• 1/2 C dry white wine ($2.00)
  • 1/4 C chopped parsley ($.25)

Total: $13.20

Instructions

Bring water to boil and cook linguini. While pasta is cooking, melt 2 tbs of butter and 2 tbs olive oil. Cook shallots, garlic and red pepper flakes about 3 minutes. Add salt and pepper-seasoned shrimp and cook until pink. Remove from pan and set aside. Add wine, lemon juice and tbs butter and tbs olive oil. Bring to a boil then simmer 2 minutes. Add shrimp and parsley. Season with salt and pepper to taste. Add in cooked linguini then serve, with grated parmesan if desired.

Cheese Therapy

Rejection. We’ve all been there and it sucks. Everyone handles it differently and clings to different coping mechanisms- exercising, talking WAY too much about it, sleeping, drinking, and not eating. Well for me, it’s cooking an excess amount of food. For myself. I don’t necessarily cook anything in particular when I have the blues, but I can remember the time I made two trays of Mac and Cheese from scratch for little ‘ol me. I didn’t eat it in one sitting but over the course of seven days. And after those seven days guess what? I was over it! The guy that is. This is comfort food at its finest, ladies.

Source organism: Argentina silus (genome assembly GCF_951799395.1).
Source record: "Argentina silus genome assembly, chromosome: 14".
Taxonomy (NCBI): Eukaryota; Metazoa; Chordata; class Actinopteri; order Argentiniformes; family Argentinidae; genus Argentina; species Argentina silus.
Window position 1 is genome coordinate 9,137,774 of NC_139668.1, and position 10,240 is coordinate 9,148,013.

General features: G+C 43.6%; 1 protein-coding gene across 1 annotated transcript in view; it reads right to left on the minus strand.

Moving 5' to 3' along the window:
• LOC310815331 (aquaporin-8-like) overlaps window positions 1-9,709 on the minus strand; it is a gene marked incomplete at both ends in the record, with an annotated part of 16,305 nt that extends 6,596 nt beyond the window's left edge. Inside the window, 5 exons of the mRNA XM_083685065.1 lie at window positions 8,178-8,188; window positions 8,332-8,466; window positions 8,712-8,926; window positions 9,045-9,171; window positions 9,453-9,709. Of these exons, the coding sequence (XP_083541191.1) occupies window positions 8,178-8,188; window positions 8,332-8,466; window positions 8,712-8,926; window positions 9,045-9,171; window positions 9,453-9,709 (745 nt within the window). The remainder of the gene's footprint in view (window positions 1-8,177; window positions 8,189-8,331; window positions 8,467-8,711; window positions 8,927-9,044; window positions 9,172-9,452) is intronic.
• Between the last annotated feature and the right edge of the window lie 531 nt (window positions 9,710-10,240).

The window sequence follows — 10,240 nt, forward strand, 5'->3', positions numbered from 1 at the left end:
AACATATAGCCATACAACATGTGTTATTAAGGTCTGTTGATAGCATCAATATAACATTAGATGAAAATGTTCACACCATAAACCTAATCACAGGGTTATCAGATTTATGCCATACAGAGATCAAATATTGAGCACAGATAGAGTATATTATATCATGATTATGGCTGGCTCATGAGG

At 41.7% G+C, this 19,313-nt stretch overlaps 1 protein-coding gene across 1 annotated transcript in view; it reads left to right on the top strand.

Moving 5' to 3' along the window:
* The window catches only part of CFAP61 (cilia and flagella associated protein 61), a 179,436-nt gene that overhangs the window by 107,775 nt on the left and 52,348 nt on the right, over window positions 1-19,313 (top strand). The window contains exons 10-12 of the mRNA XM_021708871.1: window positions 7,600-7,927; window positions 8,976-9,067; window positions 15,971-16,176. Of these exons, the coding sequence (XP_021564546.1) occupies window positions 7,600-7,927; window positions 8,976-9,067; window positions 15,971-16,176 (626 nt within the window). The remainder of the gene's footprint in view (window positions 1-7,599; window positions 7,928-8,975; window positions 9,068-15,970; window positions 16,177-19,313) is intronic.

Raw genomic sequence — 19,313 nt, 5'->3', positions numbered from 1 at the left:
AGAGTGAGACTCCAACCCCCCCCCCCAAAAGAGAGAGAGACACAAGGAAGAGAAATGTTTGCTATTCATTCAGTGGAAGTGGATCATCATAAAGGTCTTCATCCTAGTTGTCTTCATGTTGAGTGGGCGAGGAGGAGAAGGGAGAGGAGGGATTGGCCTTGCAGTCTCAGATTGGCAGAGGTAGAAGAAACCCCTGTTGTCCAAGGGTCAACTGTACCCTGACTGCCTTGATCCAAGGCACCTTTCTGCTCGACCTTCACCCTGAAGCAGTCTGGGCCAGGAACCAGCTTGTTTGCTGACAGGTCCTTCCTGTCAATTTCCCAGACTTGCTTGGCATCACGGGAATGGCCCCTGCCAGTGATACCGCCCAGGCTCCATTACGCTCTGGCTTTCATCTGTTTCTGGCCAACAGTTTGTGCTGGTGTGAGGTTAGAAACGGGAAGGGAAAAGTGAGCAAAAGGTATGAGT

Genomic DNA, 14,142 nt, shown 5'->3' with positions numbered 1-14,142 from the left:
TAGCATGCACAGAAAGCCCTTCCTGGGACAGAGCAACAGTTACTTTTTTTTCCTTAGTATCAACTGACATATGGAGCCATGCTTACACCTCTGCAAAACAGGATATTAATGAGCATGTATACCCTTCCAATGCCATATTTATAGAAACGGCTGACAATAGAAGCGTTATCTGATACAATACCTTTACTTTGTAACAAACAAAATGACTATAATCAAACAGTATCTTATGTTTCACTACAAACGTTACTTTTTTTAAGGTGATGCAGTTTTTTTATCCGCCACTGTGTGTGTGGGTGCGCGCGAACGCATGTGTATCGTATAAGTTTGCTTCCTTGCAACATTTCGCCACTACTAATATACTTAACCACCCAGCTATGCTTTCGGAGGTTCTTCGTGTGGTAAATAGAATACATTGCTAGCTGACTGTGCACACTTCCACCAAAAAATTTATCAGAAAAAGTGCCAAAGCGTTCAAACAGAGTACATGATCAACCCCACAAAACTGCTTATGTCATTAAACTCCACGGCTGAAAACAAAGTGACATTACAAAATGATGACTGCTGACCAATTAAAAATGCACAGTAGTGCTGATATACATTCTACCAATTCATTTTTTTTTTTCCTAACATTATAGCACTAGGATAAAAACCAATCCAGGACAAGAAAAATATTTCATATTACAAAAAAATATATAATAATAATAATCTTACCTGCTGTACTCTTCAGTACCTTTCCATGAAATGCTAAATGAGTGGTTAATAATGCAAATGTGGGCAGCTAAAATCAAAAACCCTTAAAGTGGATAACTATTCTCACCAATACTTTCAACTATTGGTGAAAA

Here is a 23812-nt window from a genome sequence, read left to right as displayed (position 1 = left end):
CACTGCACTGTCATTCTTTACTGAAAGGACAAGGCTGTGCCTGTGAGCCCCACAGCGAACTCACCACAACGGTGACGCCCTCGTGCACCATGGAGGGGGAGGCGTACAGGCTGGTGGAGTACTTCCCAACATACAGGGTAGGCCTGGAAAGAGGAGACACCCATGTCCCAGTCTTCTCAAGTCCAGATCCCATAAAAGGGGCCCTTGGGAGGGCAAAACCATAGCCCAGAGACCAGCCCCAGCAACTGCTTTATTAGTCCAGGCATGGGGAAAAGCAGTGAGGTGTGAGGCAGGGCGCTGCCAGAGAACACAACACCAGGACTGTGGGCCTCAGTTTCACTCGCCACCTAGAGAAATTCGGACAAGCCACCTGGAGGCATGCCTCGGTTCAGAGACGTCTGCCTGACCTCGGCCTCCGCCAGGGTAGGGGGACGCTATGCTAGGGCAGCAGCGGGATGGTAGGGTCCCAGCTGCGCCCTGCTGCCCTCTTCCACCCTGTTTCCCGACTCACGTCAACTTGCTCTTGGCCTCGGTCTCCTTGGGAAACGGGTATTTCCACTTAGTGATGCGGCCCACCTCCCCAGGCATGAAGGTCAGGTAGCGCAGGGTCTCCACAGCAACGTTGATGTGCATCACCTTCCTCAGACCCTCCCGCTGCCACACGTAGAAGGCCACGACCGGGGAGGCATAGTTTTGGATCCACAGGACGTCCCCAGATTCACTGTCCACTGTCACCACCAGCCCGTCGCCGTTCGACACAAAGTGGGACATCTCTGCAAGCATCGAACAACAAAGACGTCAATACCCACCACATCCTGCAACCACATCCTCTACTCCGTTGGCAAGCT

Ingredients

  • 8 oz box macaroni ($1.50)
  • 4 tbs butter ($.50)
  • 4 tbs flour ($.05)
  • 1 C milk ($1.00)
  • 1 C cream ($1.00)
  • 1/2 tsp salt
  • ground pepper, to taste
  • 2 C cheddar cheese, shredded ($3.00)
  • 1/2 C breadcrumbs, buttered ($1.00)

Total: $8.05

Instructions

Preheat oven to 400°F. Cook and drain macaroni ; set aside. In a large saucepan melt butter. Add flour mixed with salt and pepper, whisk until well blended. Pour milk and cream in gradually, stirring constantly. Bring to boiling point and boil 2 minutes (stirring constantly). Reduce heat and cook (stirring constantly) for 8 minutes. Add shredded cheddar little by little and simmer an additional 5 minutes, or until cheese melts. Add macaroni to the saucepan and toss to coat with the cheese sauce. Transfer macaroni to a buttered baking dish. Sprinkle with breadcrumbs. Bake 18 minutes or until the top is golden brown.